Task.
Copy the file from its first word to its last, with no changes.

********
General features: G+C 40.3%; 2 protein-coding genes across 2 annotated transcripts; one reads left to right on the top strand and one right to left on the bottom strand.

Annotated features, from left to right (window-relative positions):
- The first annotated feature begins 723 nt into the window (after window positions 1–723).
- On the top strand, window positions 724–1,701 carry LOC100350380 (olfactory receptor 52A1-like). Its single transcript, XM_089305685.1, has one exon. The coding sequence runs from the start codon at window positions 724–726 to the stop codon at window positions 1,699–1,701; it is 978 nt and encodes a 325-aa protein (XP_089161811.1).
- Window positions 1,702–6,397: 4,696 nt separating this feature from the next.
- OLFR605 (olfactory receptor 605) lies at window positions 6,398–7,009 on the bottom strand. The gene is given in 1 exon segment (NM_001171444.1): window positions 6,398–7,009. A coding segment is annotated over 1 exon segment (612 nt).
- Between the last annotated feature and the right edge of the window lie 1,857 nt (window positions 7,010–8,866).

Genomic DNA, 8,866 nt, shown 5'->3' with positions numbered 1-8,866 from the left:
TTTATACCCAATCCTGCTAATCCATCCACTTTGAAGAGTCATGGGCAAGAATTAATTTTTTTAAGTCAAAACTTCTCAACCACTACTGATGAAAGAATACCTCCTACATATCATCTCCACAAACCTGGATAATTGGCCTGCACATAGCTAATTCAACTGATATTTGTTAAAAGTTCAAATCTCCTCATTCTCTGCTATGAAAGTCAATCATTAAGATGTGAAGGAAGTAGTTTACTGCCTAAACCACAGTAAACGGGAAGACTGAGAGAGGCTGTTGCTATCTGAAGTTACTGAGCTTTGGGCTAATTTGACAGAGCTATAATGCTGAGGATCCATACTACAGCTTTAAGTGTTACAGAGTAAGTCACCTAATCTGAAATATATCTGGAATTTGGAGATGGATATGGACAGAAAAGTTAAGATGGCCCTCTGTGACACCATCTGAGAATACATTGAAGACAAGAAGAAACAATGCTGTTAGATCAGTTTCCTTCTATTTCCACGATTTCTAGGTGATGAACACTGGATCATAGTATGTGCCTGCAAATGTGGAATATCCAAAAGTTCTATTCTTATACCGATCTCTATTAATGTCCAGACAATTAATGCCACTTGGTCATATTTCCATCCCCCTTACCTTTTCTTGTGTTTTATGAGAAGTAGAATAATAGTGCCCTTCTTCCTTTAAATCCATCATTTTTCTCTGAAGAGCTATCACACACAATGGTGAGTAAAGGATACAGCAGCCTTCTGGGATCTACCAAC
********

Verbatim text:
General features: G+C 40.3%; 2 protein-coding genes across 2 annotated transcripts; one reads left to right on the top strand and one right to left on the bottom strand.

Annotated features, from left to right (window-relative positions):
- The first annotated feature begins 723 nt into the window (after window positions 1–723).
- On the top strand, window positions 724–1,701 carry LOC100350380 (olfactory receptor 52A1-like). Its single transcript, XM_089305685.1, has one exon. The coding sequence runs from the start codon at window positions 724–726 to the stop codon at window positions 1,699–1,701; it is 978 nt and encodes a 325-aa protein (XP_089161811.1).
- Window positions 1,702–6,397: 4,696 nt separating this feature from the next.
- OLFR605 (olfactory receptor 605) lies at window positions 6,398–7,009 on the bottom strand. The gene is given in 1 exon segment (NM_001171444.1): window positions 6,398–7,009. A coding segment is annotated over 1 exon segment (612 nt).
- Between the last annotated feature and the right edge of the window lie 1,857 nt (window positions 7,010–8,866).

Genomic DNA, 8,866 nt, shown 5'->3' with positions numbered 1-8,866 from the left:
TTTATACCCAATCCTGCTAATCCATCCACTTTGAAGAGTCATGGGCAAGAATTAATTTTTTTAAGTCAAAACTTCTCAACCACTACTGATGAAAGAATACCTCCTACATATCATCTCCACAAACCTGGATAATTGGCCTGCACATAGCTAATTCAACTGATATTTGTTAAAAGTTCAAATCTCCTCATTCTCTGCTATGAAAGTCAATCATTAAGATGTGAAGGAAGTAGTTTACTGCCTAAACCACAGTAAACGGGAAGACTGAGAGAGGCTGTTGCTATCTGAAGTTACTGAGCTTTGGGCTAATTTGACAGAGCTATAATGCTGAGGATCCATACTACAGCTTTAAGTGTTACAGAGTAAGTCACCTAATCTGAAATATATCTGGAATTTGGAGATGGATATGGACAGAAAAGTTAAGATGGCCCTCTGTGACACCATCTGAGAATACATTGAAGACAAGAAGAAACAATGCTGTTAGATCAGTTTCCTTCTATTTCCACGATTTCTAGGTGATGAACACTGGATCATAGTATGTGCCTGCAAATGTGGAATATCCAAAAGTTCTATTCTTATACCGATCTCTATTAATGTCCAGACAATTAATGCCACTTGGTCATATTTCCATCCCCCTTACCTTTTCTTGTGTTTTATGAGAAGTAGAATAATAGTGCCCTTCTTCCTTTAAATCCATCATTTTTCTCTGAAGAGCTATCACACACAATGGTGAGTAAAGGATACAGCAGCCTTCTGGGATCTACCAAC